The problem that then arises is that irregular blog posting destroys the continuity and integrity of the blog. People cease to visit on a regular basis, there is far less interaction.

Regular posting can be a time demanding activity. As a consequence, it has always been the case that blogs decline as people burn out - leave the village. Tweeting and facebooking accelerate that process. They also reduce the time for conversation - commenting and cross-posting.

Like most regular bloggers, I monitor links quite closely. I haven't attempted to quantify this fully, but there seems to have been a noticeable decline in links. Now it may be that I have become too boring. However, this blog does not appear to be alone.

Does all this mean the end of the village? I don't think so. Certainly, I would not like to think so. However, it may mean that we regular bloggers for whom community is important need to rethink our approach a little.

I do try to link. I also link on a personal as well as issues basis. However, my feeling is that I need to spend less time on my own particular concerns, more time contributing to broader discussion.

If I want to maintain the sense of community that I value, if I want to give people better exposure to some of the interesting material that is around, then I need to play my part. It is far too easy to slip into solipsism.          

8 comments:

tikno said...

For me, blogging is not just building our village. This is also an alternative way out for freedom of expression as practiced by fellow blogger from Iran.
http://globalvoicesonline.org/2011/02/16/iran-jailed-blogger-hossein-ronaghi-in-danger/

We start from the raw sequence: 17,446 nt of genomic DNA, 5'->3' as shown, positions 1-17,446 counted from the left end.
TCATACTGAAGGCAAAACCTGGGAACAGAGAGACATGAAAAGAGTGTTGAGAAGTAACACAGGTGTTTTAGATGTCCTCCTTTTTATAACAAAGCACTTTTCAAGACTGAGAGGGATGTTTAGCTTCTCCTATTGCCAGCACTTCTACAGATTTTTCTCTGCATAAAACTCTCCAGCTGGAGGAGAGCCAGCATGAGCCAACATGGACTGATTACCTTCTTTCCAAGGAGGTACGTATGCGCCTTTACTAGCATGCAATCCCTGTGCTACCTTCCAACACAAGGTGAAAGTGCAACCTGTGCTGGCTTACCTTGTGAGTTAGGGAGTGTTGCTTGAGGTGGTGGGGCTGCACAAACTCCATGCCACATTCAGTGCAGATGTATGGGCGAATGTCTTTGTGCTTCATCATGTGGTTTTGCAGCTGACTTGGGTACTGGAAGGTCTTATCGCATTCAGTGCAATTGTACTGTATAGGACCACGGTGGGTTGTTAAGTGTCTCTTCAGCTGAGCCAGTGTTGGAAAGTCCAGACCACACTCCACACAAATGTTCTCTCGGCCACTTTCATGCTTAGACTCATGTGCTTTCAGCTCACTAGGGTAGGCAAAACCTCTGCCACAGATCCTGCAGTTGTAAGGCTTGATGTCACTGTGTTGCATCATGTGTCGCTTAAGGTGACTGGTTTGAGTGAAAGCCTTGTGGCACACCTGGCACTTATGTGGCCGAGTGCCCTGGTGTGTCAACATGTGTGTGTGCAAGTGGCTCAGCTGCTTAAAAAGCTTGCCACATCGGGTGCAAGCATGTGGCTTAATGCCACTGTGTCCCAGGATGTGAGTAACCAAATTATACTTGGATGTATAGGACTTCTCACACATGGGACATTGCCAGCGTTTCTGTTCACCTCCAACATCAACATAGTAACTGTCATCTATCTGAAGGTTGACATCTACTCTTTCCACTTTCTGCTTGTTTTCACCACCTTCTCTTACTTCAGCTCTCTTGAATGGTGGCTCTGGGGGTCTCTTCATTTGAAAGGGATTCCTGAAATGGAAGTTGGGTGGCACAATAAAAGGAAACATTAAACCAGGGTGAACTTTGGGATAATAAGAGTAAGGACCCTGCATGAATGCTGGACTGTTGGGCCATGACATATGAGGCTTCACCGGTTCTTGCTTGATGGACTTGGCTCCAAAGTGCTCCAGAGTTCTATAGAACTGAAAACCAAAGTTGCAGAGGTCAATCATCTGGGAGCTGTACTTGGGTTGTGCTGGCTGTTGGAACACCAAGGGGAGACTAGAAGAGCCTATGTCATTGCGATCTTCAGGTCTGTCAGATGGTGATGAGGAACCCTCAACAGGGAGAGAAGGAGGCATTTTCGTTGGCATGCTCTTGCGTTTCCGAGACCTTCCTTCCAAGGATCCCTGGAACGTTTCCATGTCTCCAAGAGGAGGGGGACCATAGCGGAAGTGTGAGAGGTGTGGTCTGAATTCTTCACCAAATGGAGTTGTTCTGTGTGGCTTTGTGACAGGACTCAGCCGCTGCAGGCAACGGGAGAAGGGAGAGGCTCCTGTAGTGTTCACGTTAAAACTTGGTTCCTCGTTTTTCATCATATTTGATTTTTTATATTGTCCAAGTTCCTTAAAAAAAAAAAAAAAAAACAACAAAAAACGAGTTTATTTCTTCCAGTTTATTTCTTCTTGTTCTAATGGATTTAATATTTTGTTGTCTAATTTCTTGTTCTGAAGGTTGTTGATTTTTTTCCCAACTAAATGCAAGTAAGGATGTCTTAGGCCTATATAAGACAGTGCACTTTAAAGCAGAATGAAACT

We can read directly from the source, something amazing.

I wonder when I read your sentence:
"Now it may be that I have become too boring. However, this blog does not appear to be alone."
As I read your post titled "PR blog performance February 2011", it's mean your blog is not alone. There's many out there interact to your blog. Beside having comments, the most exciting thing for a writers (blogger) is our writing being read by people out there. It means your thought has been travel to the internet ;)

rummuser said...

I have just finished reading Jared Diamond's "Collapse" which includes a detailed appraisal of Australia. While I was reading it I was wondering why your posts do not talk about what should be of great importance to Australians. Or did I come to your blog much after you had exhausted what you had to say about the matters raised there?

Jim Belshaw said...

Your comment got caught in the spam trap, Tikno. My apologies for the delay in appearance.

I fully agree with you on the freedom of expression point, as well as the capacity to express our personal views to the world.

The village part is especially important to me at a personal level because I like villages!

Jim Belshaw said...

Hi Ramana. Dimanond's work had, I fear, passed me by. I had to look him up on Wikipedia!

I do actually write about the type of issues Diamond raises all the time - probably more than twenty posts this year alone - just from a different perspective. However, the linkages and patterns would not be clear to the reader.

Interesting. I will pick your comment up in a post.

tikno said...

I've been thinking that you delete my comment. But now I know that I'm wrong to think of it.

btw, I have mentioned our little conversation into my latest post and link back to this post.

Jim Belshaw said...

Thanks, Tikno. Read the post with interest.

Thomas said...

Ah, the village ...

Jim Belshaw said...

It still is, Thomas!